After some scattered and scant precip, the scurs got more heat from the Weather Eye. Will they keep their foot on the gas or will they back it down some? Starting Wednesday, mostly sunny with a modest chance of a shower or thunderstorm by evening. Highs in the upper 70’s with lows in the low 60’s. Thursday, partly sunny with a good chance of a shower or thunderstorm. Highs in the upper 70’s with lows in the mid-50’s. Sunny and cooler Friday with highs in the mid-70’s and lows in the mid-50’s. Saturday, partly sunny with highs in the mid-70’s and lows in the upper 50’s. Mostly sunny Sunday with a slight chance of evening showers and thunderstorms. Highs in the mid-70’s with lows in the low 60’s. For Independence Day, mostly sunny with a slight chance for showers or thunderstorms. Highs in the low 80’s with lows in the low 60’s. Partly cloudy skies becoming cloudy for Tuesday with a slight chance of a shower or thunderstorm by evening. Highs in the mid-80’s with lows in the mid-60’s. We’ll see the sun set officially before 9 p.m. at 8:59 on the 3rd. The normal high for the 4th of July is 83 and the normal low is 62. The scurs will be doing their best to evade the Fireworks Police once again. Happy birthday, USA!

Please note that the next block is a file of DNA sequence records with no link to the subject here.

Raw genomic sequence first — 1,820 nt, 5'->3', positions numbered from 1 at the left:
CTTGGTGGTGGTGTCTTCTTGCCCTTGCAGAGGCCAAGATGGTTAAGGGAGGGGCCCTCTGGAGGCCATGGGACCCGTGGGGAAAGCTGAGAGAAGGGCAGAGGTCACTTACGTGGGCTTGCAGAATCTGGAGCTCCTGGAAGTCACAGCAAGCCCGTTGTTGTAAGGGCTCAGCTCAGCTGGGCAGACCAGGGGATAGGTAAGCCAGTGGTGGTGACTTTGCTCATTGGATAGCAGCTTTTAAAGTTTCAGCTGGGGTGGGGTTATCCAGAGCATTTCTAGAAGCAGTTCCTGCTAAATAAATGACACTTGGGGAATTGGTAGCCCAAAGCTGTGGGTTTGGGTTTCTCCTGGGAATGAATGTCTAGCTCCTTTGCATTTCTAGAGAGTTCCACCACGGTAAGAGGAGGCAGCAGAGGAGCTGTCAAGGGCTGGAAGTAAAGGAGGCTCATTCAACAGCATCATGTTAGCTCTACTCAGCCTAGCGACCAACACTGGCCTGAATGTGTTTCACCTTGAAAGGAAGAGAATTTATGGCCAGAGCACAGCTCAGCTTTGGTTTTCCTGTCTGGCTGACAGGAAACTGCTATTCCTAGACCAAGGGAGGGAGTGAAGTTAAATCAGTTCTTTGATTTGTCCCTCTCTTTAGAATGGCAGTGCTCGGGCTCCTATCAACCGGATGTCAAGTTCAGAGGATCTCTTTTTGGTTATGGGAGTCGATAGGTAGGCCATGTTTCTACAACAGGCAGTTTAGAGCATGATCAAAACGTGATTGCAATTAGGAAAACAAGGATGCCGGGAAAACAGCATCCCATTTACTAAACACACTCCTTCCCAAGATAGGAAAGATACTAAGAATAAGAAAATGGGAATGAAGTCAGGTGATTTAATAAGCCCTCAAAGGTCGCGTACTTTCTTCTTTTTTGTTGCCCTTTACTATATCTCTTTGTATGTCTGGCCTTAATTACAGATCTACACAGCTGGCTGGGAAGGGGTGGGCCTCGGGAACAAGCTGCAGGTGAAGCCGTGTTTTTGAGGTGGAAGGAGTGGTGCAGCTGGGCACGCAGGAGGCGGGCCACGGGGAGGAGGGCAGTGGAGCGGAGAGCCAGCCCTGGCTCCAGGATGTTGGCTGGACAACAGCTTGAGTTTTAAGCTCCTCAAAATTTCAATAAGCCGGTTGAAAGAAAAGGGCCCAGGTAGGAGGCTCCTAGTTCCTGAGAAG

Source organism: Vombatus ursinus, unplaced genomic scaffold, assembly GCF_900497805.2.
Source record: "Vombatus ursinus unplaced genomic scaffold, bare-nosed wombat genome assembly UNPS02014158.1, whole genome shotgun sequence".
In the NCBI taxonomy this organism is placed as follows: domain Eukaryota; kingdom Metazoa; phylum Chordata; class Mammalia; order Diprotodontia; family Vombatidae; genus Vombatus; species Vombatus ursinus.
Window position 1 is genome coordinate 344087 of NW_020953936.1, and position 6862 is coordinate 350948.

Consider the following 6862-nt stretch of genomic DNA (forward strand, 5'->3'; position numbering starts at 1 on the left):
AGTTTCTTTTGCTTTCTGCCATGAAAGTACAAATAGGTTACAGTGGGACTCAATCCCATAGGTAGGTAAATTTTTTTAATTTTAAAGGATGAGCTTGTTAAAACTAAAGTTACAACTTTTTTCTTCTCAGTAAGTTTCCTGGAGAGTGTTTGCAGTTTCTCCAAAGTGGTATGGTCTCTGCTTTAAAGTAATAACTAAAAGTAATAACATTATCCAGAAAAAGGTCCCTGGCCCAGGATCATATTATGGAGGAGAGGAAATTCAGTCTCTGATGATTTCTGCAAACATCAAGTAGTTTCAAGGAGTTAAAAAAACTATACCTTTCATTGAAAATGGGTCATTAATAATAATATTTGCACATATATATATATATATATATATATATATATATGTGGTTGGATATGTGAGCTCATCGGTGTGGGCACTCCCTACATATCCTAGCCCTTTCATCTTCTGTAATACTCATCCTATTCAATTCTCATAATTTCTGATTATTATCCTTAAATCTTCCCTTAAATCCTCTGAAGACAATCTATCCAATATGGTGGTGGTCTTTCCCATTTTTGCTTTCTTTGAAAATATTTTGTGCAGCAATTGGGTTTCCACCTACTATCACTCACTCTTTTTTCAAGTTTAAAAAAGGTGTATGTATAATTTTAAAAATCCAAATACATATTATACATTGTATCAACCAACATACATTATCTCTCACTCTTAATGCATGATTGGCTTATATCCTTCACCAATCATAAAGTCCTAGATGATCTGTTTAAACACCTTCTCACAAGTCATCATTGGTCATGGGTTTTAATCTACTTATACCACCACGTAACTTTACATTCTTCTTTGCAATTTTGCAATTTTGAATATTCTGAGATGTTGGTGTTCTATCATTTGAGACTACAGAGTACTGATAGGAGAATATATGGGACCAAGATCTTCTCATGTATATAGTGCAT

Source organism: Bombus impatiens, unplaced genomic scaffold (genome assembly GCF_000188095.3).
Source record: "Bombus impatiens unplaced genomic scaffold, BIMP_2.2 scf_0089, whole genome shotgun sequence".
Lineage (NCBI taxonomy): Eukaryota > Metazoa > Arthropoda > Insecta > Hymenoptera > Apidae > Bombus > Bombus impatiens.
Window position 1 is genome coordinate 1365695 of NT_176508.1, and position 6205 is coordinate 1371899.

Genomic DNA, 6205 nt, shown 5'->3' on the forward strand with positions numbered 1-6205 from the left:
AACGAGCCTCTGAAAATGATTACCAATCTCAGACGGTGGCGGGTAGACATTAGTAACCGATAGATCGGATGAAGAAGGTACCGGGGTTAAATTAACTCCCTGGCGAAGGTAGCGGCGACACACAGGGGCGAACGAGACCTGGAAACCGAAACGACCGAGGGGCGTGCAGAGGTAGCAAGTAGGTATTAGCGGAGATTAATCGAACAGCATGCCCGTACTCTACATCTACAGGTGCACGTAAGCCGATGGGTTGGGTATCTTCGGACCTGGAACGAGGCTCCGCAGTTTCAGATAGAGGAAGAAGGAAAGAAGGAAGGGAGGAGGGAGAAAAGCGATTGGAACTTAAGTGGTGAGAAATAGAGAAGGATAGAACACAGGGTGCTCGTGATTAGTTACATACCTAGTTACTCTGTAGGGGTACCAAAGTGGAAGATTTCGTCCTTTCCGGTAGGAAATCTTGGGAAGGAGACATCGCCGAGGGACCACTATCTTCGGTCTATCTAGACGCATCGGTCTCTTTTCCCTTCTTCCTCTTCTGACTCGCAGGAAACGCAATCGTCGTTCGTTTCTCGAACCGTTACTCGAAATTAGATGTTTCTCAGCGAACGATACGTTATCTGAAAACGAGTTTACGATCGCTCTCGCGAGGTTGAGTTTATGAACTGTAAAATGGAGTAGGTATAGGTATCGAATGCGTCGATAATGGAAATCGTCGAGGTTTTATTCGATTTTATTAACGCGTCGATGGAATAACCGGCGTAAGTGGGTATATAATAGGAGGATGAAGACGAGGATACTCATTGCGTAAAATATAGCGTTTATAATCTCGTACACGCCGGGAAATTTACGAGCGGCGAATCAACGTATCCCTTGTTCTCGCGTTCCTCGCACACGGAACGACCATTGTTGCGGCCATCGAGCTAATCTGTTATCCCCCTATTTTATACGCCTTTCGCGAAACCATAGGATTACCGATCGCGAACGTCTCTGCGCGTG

No evading the heat last weekend as we got a little taste of July over the weekend. Corn continued to shoot upward with much of it being 4’ to 5’ tall. No worries about it being knee-high by the 4th. It’s a little uneven as a result of the frost, but not as dramatically perhaps as some might’ve guessed. The height differences have become more subtle and less pronounced. We’ll likely start to see some tassels next week, although cooler temperatures could slow that some. Some corn has been rolling in the heat of the day, especially with the breezy conditions. Cooler temperatures have prevailed and since rainfall has been slower coming as of late, that’s a positive. We were 13% ahead of normal as of last Wednesday on GDU’s according to calculations at the SROC in Waseca. Soybeans are generally in full bloom (R2 stage). Soybean aphids have been found locally so while it will likely be a while before treatable levels develop, they’re back for another year. Caravans of pea bines are being seen going from field to field and there should be plenty of time to stab in some double crop soybeans after they’re harvested.
Lawn mowing has slowed in area lawns and no one is complaining, especially me. Ruby and Fudgie may have seen the last of their grass-stained white socks for a while. This should also give me a chance to catch up on the trimming, something that’s been neglected for a few cycles of mowing. It also should allow the ditch to be completely mowed for the first time all spring. The ditch has been silted in enough so that the water backs up in the culvert and until evapotranspiration catches up, it’s like mowing around a mud bog.